The key digital channels SHEIN leverages to quickly create fashion trends and convert them into mobile shoppers. SHEIN’s brand popularity is the main strength of its digital marketing strategy (data source SimilarWeb).
SHEIN’s brand has become increasingly popular by 2018, by leveraging digital marketing (data source: KeywordsEverywhere).
SHEIN also mastered social media channels, which as of now bring substantial traffic back to its site, without counting the further exposure from TikTok (data source SimilarWeb).
SHEIN also leverages display advertising, especially on YouTube, to create buzz, amplify the brand and lead conversion (data source SimilarWeb).
The SHEIN “plus-size” or “curve clothing line” has incredible success, and it seems among the most successful parts of the business (data source KeywordsEverywhere).

SHEIN revenue generation

SHEIN makes money by purchasing clothing from wholesalers and then selling items for a profit.

However, the company has several unique ways of maximizing its profits. Let’s take a look at them below.

Ghost factories

Many argue that SHEIN behaves more like a food delivery company than a fashion company.

Food delivery apps that run so-called ghost kitchens appeal to consumers who prioritize price and convenience over the brand or name of the restaurant. These apps also control the order management system of the restaurant and provide real-time inventory level data.

Instead of ghost kitchens, SHEIN utilizes ghost factories. The company approaches factories with archaic inventory management practices and offers to install its own order system in exchange for guaranteed consumer demand. SHEIN then teaches factories how to respond to real-time consumer preferences and in the process, make the fashion retailer more money.

Targeted marketing and vertical integration

Customer segmentation is a marketing method that divides the customers into sub-groups, that share similar characteristics. Thus, product, marketing, and engineering teams can center the strategy from go-to-market to product development and communication around each sub-group. Customer segments can be broken down in several ways, such as demographics, geography, psychographic, and more.

The fast-fashion retail model is most often utilized by those under the age of 25. SHEIN targets this demographic by offering on-trend clothing at competitive prices. 

As we noted earlier, the company is increasingly vertically integrated. Through high-volume manufacturing, it also benefits from economies of scale. Both these factors allow SHEIN to undercut competitors such as H&M, Zara, and ASOS.

Brand awareness is focused on social media platforms such as Instagram and YouTube using influencers to produce videos with millions of views. Again, this targets the younger generation who tend to discover new fashion brands through real-life friendship networks and recommendations.


Gamification borrows key concepts from the gaming industry to encourages user engagement and experience. Some of those concepts include competitiveness, mastery, sociability, achievement, and status. With the application of game principles to the business context, companies can design products that are more enjoyable to users and customers.

SHEIN drives more revenue by gamifying the consumer purchasing experience. For one, there are so many different products for sale that finding a clothing item replicating a high-end look is like finding a needle in a haystack. This is made all the more difficult when one considers that many popular clothing items become sold out very quickly.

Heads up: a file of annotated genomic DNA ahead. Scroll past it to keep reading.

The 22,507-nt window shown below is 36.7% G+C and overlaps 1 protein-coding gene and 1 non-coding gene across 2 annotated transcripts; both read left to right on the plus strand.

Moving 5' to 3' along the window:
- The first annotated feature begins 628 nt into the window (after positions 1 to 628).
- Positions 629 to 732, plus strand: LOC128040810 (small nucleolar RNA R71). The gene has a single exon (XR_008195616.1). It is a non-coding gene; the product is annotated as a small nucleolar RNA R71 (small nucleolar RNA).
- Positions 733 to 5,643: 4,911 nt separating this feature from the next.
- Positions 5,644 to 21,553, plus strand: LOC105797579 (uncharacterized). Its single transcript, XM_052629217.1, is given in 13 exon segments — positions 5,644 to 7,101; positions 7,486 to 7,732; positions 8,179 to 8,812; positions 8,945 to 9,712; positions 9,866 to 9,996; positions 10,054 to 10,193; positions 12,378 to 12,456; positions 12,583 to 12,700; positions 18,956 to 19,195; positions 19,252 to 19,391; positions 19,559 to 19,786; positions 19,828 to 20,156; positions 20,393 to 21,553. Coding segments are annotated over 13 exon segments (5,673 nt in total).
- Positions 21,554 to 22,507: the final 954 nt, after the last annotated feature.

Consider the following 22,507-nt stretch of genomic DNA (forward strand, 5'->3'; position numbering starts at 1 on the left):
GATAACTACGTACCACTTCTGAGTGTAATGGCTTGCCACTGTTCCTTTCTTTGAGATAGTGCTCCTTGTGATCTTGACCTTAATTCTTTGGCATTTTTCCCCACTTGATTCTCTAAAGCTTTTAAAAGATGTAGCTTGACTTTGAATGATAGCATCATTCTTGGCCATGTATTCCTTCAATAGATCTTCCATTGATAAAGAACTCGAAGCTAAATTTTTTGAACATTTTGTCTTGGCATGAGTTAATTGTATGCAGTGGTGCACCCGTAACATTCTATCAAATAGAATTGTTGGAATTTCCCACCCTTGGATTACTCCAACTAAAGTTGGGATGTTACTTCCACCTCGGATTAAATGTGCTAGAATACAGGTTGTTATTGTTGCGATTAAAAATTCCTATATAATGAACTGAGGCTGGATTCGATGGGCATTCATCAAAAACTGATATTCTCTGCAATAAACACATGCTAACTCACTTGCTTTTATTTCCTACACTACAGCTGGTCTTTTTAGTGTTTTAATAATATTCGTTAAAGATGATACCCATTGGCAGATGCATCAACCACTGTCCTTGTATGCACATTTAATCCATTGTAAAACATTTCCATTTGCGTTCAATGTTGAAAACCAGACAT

These factors have resulted in so-called “SHEIN haul” vlogs where satisfied customers proudly share their clothing finds with others. This drives brand loyalty and increases word-of-mouth advertising

Key takeaways:

  • SHEIN is an international B2C fast fashion platform. The company was founded in 2008 by Chris Xu, who recognized the power of SEO to promote Chinese-made clothing to the world.
  • SHEIN makes money by purchasing wholesale clothes and then selling them for a profit. It operates thousands of ghost factories that utilize proprietary inventory level management systems to increase supply chain efficiency.
  • SHEIN maximizes profits by understanding its target demographic, becoming vertically integrated, and utilizing economies of scale. This makes the company ultra-competitive against the likes of ASOS and H&M.

Related Video Lectures

Slow Fashion Explained

Fast Fashion Explained

Ultra-Fast Fashion Explained

Fashion Business Models Explained

Related Case Studies To Shein Business Model

Zara is a brand part of the retail empire Inditex. Zara business model, with over €18 billion in sales in 2018 (comprising Zara Home), and an integrated retail format with quick sales cycles. Zara follows an integrated retail format where customers are free to move from physical to digital experience.
Wish is a mobile-first e-commerce platform in which users’ experience is based on discovery and customized product feed. Wish makes money from merchants’ fees and merchants’ advertising on the platform and logistic services. The mobile platform also leverages an asset-light business model based on a positive cash conversion cycle where users pay in advance as they order goods, and merchants are paid in weeks.
Poshmark is a social commerce mobile platform that combines social media capabilities to its e-commerce platform to enable transactions. It makes money with a simple model, where for each sale, Poshmark takes a 20% fee on the final price, for sales of $15 and over, and a flat rate of $2.95 for sales below that. As a mobile-first platform, its gamification elements and the tools offered to sellers are critical to the company’s growth.
Etsy is a two-sided marketplace for unique and creative goods. As a marketplace, it makes money via transaction fees on the items sold on the platform. Etsy’s key partner is comprised of sellers providing unique listings, and a wide organic reach across several marketing channels.

Read Next: ASOS, Zara, Fast Fashion, Ultra-Fast Fashion, Real-Time Retail.